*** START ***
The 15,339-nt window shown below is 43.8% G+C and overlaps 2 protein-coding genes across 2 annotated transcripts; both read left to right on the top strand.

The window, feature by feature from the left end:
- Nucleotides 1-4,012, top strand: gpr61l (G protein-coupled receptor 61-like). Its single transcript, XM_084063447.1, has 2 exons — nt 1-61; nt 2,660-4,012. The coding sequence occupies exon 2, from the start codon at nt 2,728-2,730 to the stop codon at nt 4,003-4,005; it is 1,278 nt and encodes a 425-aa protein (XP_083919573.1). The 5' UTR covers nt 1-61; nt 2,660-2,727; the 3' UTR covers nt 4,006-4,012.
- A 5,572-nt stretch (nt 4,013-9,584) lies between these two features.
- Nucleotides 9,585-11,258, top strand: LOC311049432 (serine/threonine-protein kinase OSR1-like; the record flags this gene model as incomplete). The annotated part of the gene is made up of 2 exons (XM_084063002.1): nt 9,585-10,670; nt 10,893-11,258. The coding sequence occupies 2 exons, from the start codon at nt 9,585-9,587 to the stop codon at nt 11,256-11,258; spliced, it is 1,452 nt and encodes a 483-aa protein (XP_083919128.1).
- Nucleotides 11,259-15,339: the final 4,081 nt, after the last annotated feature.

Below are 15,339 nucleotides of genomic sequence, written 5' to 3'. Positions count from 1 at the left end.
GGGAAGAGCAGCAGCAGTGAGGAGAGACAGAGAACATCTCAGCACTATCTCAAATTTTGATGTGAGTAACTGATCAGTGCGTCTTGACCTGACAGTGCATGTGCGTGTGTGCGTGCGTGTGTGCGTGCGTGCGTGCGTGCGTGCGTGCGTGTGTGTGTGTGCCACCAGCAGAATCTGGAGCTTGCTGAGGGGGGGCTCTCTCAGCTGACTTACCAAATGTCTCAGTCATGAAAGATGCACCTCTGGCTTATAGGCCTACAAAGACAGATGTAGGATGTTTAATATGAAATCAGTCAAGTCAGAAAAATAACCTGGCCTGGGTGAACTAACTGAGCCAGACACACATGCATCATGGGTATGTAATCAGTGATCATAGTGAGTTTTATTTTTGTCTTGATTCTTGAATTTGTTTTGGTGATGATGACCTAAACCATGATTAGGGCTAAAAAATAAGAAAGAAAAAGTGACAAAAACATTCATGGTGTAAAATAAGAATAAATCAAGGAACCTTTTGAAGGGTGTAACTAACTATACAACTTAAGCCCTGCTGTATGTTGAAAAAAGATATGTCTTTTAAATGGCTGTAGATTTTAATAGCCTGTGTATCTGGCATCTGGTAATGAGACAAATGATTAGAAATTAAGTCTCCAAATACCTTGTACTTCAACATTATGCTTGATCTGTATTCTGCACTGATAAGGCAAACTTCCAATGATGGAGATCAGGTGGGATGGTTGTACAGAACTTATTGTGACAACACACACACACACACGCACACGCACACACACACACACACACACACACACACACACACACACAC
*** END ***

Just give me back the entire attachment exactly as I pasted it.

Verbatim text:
The 15,339-nt window shown below is 43.8% G+C and overlaps 2 protein-coding genes across 2 annotated transcripts; both read left to right on the top strand.

The window, feature by feature from the left end:
- Nucleotides 1-4,012, top strand: gpr61l (G protein-coupled receptor 61-like). Its single transcript, XM_084063447.1, has 2 exons — nt 1-61; nt 2,660-4,012. The coding sequence occupies exon 2, from the start codon at nt 2,728-2,730 to the stop codon at nt 4,003-4,005; it is 1,278 nt and encodes a 425-aa protein (XP_083919573.1). The 5' UTR covers nt 1-61; nt 2,660-2,727; the 3' UTR covers nt 4,006-4,012.
- A 5,572-nt stretch (nt 4,013-9,584) lies between these two features.
- Nucleotides 9,585-11,258, top strand: LOC311049432 (serine/threonine-protein kinase OSR1-like; the record flags this gene model as incomplete). The annotated part of the gene is made up of 2 exons (XM_084063002.1): nt 9,585-10,670; nt 10,893-11,258. The coding sequence occupies 2 exons, from the start codon at nt 9,585-9,587 to the stop codon at nt 11,256-11,258; spliced, it is 1,452 nt and encodes a 483-aa protein (XP_083919128.1).
- Nucleotides 11,259-15,339: the final 4,081 nt, after the last annotated feature.

Below are 15,339 nucleotides of genomic sequence, written 5' to 3'. Positions count from 1 at the left end.
GGGAAGAGCAGCAGCAGTGAGGAGAGACAGAGAACATCTCAGCACTATCTCAAATTTTGATGTGAGTAACTGATCAGTGCGTCTTGACCTGACAGTGCATGTGCGTGTGTGCGTGCGTGTGTGCGTGCGTGCGTGCGTGCGTGCGTGCGTGTGTGTGTGTGCCACCAGCAGAATCTGGAGCTTGCTGAGGGGGGGCTCTCTCAGCTGACTTACCAAATGTCTCAGTCATGAAAGATGCACCTCTGGCTTATAGGCCTACAAAGACAGATGTAGGATGTTTAATATGAAATCAGTCAAGTCAGAAAAATAACCTGGCCTGGGTGAACTAACTGAGCCAGACACACATGCATCATGGGTATGTAATCAGTGATCATAGTGAGTTTTATTTTTGTCTTGATTCTTGAATTTGTTTTGGTGATGATGACCTAAACCATGATTAGGGCTAAAAAATAAGAAAGAAAAAGTGACAAAAACATTCATGGTGTAAAATAAGAATAAATCAAGGAACCTTTTGAAGGGTGTAACTAACTATACAACTTAAGCCCTGCTGTATGTTGAAAAAAGATATGTCTTTTAAATGGCTGTAGATTTTAATAGCCTGTGTATCTGGCATCTGGTAATGAGACAAATGATTAGAAATTAAGTCTCCAAATACCTTGTACTTCAACATTATGCTTGATCTGTATTCTGCACTGATAAGGCAAACTTCCAATGATGGAGATCAGGTGGGATGGTTGTACAGAACTTATTGTGACAACACACACACACACACGCACACGCACACACACACACACACACACACACACACACACACACACAC